Harnessing the power of our PhD community
As a relative newcomer to the higher education sector, it is extremely fulfilling working with such brilliant academic minds on so many different issues and as part of the Group Policy Unit here at Coventry University, we’re keen to support our academic colleagues to get involved in the policy making process.
Having such a range of academics who are working on a broad range of research topics opens up countless opportunities to engage with government and others on the challenges facing us today. And with colleagues working on such diverse research, it means that there is a lot of evidence gathering taking place at Coventry University that could be very valuable to policy makers.
However, it is not just seasoned academics who are interested in and are able to contribute to policy making. Our institutions are also home to many PhD students who also have a lot to offer and Coventry University is no exception. As policy professionals we can offer support to capture and nurture this emerging talent.
I have been working with one such PhD student, Clair Dempsey, whose work focuses on the psychological needs and coping strategies of those living with endometriosis and/or adenomyosis. Part of Clair’s project uses photography to show the psychological impact of the condition and attempts to make the invisible visible. She showcased her research as part of a photovoice exhibition which took place late 2019, and has published a book alongside it, which is also available online.
Clair’s work is important for a number of different reasons. First, it adds to the research in an area which is often overlooked and under researched, that of women’s health. Secondly, it has already led to tangible outcomes that can improve women’s lives on a day to day basis. The Scottish Sun has signed up to Endometriosis UK’s 'Endometriosis Friendly Employer scheme’ and one of the journalists has urged that Clair’s book be used to inform their practices. And third, it is an area of interest for policy makers with women’s health receiving more and more coverage in Parliament.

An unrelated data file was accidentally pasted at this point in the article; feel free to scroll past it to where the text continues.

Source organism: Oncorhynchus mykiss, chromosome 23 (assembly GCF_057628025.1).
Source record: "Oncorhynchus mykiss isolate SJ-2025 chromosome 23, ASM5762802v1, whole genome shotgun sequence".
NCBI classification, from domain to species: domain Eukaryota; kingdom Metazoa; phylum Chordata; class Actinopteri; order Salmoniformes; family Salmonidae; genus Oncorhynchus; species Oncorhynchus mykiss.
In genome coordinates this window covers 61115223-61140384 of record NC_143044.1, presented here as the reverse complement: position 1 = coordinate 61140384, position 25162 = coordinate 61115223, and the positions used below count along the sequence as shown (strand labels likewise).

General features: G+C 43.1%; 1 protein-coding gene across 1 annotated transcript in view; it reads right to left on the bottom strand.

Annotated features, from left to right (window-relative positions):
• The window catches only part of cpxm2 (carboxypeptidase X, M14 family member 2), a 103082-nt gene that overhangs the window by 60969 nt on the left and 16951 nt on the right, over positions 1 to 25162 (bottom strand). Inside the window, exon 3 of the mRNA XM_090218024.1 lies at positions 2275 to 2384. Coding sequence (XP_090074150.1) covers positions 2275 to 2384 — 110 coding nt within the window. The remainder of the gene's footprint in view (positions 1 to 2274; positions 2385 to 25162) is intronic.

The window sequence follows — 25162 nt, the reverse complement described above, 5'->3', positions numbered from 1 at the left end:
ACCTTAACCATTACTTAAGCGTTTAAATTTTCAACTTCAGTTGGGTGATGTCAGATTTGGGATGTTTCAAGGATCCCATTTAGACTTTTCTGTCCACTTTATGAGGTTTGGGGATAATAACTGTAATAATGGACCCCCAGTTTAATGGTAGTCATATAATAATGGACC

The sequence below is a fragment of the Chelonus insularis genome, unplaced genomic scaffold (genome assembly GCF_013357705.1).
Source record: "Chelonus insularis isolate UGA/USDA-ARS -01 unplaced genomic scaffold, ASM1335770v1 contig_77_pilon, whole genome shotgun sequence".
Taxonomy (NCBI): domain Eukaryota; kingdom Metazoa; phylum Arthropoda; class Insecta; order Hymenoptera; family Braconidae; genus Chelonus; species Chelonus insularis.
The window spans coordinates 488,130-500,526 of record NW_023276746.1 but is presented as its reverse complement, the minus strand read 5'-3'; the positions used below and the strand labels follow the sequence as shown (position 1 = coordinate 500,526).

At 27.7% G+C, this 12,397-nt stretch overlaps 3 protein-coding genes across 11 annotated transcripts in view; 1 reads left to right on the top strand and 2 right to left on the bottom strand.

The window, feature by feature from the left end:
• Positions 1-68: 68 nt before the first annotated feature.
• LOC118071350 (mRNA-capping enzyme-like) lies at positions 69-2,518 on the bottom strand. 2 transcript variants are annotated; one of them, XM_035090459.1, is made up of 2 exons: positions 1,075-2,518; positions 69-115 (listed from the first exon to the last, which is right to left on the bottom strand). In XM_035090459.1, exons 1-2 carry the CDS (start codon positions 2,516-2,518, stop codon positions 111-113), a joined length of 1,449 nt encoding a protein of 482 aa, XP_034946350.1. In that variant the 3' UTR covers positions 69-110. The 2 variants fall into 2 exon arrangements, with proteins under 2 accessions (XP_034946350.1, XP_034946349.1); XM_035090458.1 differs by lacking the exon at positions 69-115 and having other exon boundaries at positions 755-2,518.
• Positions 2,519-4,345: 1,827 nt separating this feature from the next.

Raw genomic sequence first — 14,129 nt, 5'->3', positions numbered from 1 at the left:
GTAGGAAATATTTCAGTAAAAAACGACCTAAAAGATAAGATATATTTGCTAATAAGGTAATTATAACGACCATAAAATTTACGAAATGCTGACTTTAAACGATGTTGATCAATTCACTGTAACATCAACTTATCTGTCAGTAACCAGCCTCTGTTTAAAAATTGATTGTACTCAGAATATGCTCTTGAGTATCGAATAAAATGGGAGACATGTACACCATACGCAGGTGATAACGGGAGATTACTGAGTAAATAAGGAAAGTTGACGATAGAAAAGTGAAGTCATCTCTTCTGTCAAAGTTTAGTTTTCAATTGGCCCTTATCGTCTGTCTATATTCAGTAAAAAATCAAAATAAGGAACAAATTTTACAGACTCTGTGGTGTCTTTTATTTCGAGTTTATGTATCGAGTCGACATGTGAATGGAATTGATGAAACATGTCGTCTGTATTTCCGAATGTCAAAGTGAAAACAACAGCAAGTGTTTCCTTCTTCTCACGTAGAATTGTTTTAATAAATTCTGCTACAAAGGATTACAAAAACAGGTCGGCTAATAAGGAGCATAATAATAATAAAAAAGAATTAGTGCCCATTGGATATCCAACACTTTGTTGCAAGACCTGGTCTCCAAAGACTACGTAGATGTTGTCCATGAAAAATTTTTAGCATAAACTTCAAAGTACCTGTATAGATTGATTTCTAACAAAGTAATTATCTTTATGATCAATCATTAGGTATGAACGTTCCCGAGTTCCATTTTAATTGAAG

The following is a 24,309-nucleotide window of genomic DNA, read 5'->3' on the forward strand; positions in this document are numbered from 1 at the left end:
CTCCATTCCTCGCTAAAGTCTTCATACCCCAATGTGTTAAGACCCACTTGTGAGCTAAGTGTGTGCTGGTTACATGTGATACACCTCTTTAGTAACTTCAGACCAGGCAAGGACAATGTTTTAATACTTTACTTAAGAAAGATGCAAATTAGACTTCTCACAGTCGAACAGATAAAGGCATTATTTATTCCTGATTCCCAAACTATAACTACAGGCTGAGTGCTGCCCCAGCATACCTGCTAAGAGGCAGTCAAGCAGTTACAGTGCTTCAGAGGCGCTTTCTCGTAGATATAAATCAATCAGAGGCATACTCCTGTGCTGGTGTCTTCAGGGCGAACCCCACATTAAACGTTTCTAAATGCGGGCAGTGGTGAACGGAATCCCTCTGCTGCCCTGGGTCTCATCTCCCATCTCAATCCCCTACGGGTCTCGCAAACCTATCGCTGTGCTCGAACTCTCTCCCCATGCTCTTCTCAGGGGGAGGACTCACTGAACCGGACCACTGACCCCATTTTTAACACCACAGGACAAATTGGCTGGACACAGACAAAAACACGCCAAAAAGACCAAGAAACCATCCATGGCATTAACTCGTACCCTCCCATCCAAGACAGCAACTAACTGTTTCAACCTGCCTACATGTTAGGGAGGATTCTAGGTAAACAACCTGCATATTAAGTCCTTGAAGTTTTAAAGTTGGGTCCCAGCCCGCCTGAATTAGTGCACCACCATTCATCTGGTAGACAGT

With that in mind, the Group Policy Unit has been working with Clair to engage with the All Party Parliamentary Group (APPG) on Endometriosis which has just launched its inquiry looking at the issue. We have done this by supporting Clair to reach out to the parliamentarians on the APPG. We also hope to support her in pulling together evidence for the inquiry with the view that her research could be extremely helpful in providing tangible recommendations for individuals, organisations, and policy makers.
This experience highlights two key points for the Group Policy Unit and for others who are similarly supporting their academic colleagues in engaging with policy making. Firstly it demonstrates that there is appetite within the PhD community to ensure that their research has real impact on the ground. And secondly by reaching out to our PhD students, it gives us as policy professionals the chance to provide future academics with the tools they need to engage with the policy making process throughout their careers.
I’m grateful to Clair for reaching out to the Group Policy Unit and I look forward to working with her and others as we strive to ensure the evidence based research of our academic communities have a voice in Westminster, Whitehall, and beyond.
Jav Ghuman is the Senior Policy Advisor at Coventry University. Jav advises the Vice-Chancellor and senior leadership on higher education policy developments, supports policy and political stakeholder engagement across the university, and provides strategic support across the Coventry University Group. She previously worked for education charity the Sutton Trust and for an older people’s charity before that. Jav started her career working for a former Minister in the Coalition government.
Posted 04/03/2020 12:05Back